Donors and governments around the world recognize the power of government-to-person (G2P) payments to address poverty and benefit women. Not only do multiple impact assessments validate the value of digitizing cash payments, but a growing number of innovations show how to make payments delivery more valuable with improvements from biometrics, form factors, delivery channels (agents/ATMs) and means of communication. These innovations can be powerful levers of change for the 12 percent of adults, according to Findex 2017 data, who receive government transfers — a group that is disproportionally poor and female. For women in particular, these innovations can amplify a cash transfer into a lever for greater economic empowerment.
While many improvements matter, we hold that the most valuable innovation is in delivery systems that empower women to choose how to receive their cash. G2P programs often reach millions of people and have the potential to stimulate private providers to competitively extend services further. However, most often governments require beneficiaries to use a single G2P solution. A better approach is when governments stimulate a marketplace of many competing solutions. What if they enabled women to select what works best for them from among several solutions and to reward high-quality service providers with their business?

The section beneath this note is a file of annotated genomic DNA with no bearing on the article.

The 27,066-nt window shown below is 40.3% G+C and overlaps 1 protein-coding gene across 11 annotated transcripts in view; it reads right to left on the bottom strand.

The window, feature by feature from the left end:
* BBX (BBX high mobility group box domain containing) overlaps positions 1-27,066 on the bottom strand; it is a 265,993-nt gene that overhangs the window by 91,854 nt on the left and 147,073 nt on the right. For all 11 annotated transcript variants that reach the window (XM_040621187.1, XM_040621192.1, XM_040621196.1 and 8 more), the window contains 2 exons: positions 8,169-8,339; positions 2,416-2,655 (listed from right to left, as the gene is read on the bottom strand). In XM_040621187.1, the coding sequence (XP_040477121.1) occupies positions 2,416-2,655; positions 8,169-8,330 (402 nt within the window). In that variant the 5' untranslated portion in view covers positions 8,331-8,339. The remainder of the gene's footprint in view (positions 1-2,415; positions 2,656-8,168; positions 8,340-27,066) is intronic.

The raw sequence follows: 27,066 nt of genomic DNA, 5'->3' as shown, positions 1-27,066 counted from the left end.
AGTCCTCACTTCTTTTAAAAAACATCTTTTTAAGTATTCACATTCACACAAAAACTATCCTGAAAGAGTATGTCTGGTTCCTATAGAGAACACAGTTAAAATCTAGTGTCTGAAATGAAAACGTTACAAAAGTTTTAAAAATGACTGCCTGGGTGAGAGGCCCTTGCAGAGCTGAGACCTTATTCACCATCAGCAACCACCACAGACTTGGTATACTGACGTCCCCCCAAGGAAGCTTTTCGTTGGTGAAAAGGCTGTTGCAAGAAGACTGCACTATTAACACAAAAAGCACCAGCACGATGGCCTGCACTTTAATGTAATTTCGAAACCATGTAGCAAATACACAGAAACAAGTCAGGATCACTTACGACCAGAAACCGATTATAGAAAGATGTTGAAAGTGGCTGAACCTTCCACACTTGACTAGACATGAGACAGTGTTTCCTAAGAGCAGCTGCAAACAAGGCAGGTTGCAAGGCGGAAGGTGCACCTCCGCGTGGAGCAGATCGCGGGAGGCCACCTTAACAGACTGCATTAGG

Emerging evidence (and common sense) gives us reason to be optimistic that when women can choose where, when and how to receive their funds, their gains are amplified. They can seek the best combination of privacy, friendly service, cost and user interfaces. CGAP has detailed the rationale for giving women greater choice in G2P solutions in publications and case studies on Bangladesh, Kenya and Zambia.
Emerging evidence points to two compelling rationales for opening the choice of payment delivery services.
1. Choice enables women to select what works based on their needs and preferences
Women’s circumstances and considerations are so diverse that no one design for G2P improvement could optimize the G2P experience for all women.
Consider the Women’s World Banking study on Indonesia’s Program Keluarga Harapan (PKH), which provides conditional cash transfers to nearly 10 million women. These women range from 30 to 65 years of age. Ten percent own a smartphone, 29 percent own a feature phone and 35 percent have no phone at all. They vary further by literacy, religion and occupation. Indonesia’s archipelago of 17,000 islands includes regions like Jakarta with high-end financial infrastructure, but there are many regions, like Papua, with very few banking services. No single account type, provider or form factor could ever optimize the G2P experience for all of these women. And why would we expect it to?
Women should be able to select what works best for them. A recent (unpublished) World Bank evaluation of a female-targeted G2P program in Zambia, conducted by the firm Pi Strategy, illustrates the power of choice. The program allows end-recipients to choose among six payment providers. Selection of the mobile money provider Airtel rose from 14 percent in remote areas to 35 percent in areas near markets, on account of a greater agent presence in urban areas. Mobile money provider MTN saw an inverse pattern, with more remote recipients shifting preferences to MTN due to MTN’s greater rural agent presence. When these options are well communicated, women can make choices best suited to their individual circumstances.